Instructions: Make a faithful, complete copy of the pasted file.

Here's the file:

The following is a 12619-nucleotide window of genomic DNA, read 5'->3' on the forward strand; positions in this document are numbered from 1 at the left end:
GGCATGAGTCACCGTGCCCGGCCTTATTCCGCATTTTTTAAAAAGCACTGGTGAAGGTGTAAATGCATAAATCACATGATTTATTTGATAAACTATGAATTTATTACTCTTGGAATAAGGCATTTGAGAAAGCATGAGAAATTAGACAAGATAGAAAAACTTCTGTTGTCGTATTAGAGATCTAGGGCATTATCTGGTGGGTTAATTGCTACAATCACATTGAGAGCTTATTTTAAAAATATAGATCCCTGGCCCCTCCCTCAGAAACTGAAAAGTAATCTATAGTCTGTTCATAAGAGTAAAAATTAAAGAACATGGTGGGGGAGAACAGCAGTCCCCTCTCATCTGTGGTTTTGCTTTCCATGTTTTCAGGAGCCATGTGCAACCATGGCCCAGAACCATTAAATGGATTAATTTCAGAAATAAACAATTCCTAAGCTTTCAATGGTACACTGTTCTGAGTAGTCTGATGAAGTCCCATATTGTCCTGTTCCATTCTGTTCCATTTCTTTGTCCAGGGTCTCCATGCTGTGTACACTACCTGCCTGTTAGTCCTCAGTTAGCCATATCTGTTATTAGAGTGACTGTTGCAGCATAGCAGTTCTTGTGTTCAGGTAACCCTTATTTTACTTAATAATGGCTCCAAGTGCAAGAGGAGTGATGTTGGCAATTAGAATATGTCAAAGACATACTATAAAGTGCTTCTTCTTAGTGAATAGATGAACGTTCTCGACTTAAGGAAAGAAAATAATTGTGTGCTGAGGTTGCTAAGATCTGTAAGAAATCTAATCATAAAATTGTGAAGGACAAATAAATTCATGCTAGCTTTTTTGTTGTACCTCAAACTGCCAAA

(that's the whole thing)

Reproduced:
The following is a 12619-nucleotide window of genomic DNA, read 5'->3' on the forward strand; positions in this document are numbered from 1 at the left end:
GGCATGAGTCACCGTGCCCGGCCTTATTCCGCATTTTTTAAAAAGCACTGGTGAAGGTGTAAATGCATAAATCACATGATTTATTTGATAAACTATGAATTTATTACTCTTGGAATAAGGCATTTGAGAAAGCATGAGAAATTAGACAAGATAGAAAAACTTCTGTTGTCGTATTAGAGATCTAGGGCATTATCTGGTGGGTTAATTGCTACAATCACATTGAGAGCTTATTTTAAAAATATAGATCCCTGGCCCCTCCCTCAGAAACTGAAAAGTAATCTATAGTCTGTTCATAAGAGTAAAAATTAAAGAACATGGTGGGGGAGAACAGCAGTCCCCTCTCATCTGTGGTTTTGCTTTCCATGTTTTCAGGAGCCATGTGCAACCATGGCCCAGAACCATTAAATGGATTAATTTCAGAAATAAACAATTCCTAAGCTTTCAATGGTACACTGTTCTGAGTAGTCTGATGAAGTCCCATATTGTCCTGTTCCATTCTGTTCCATTTCTTTGTCCAGGGTCTCCATGCTGTGTACACTACCTGCCTGTTAGTCCTCAGTTAGCCATATCTGTTATTAGAGTGACTGTTGCAGCATAGCAGTTCTTGTGTTCAGGTAACCCTTATTTTACTTAATAATGGCTCCAAGTGCAAGAGGAGTGATGTTGGCAATTAGAATATGTCAAAGACATACTATAAAGTGCTTCTTCTTAGTGAATAGATGAACGTTCTCGACTTAAGGAAAGAAAATAATTGTGTGCTGAGGTTGCTAAGATCTGTAAGAAATCTAATCATAAAATTGTGAAGGACAAATAAATTCATGCTAGCTTTTTTGTTGTACCTCAAACTGCCAAA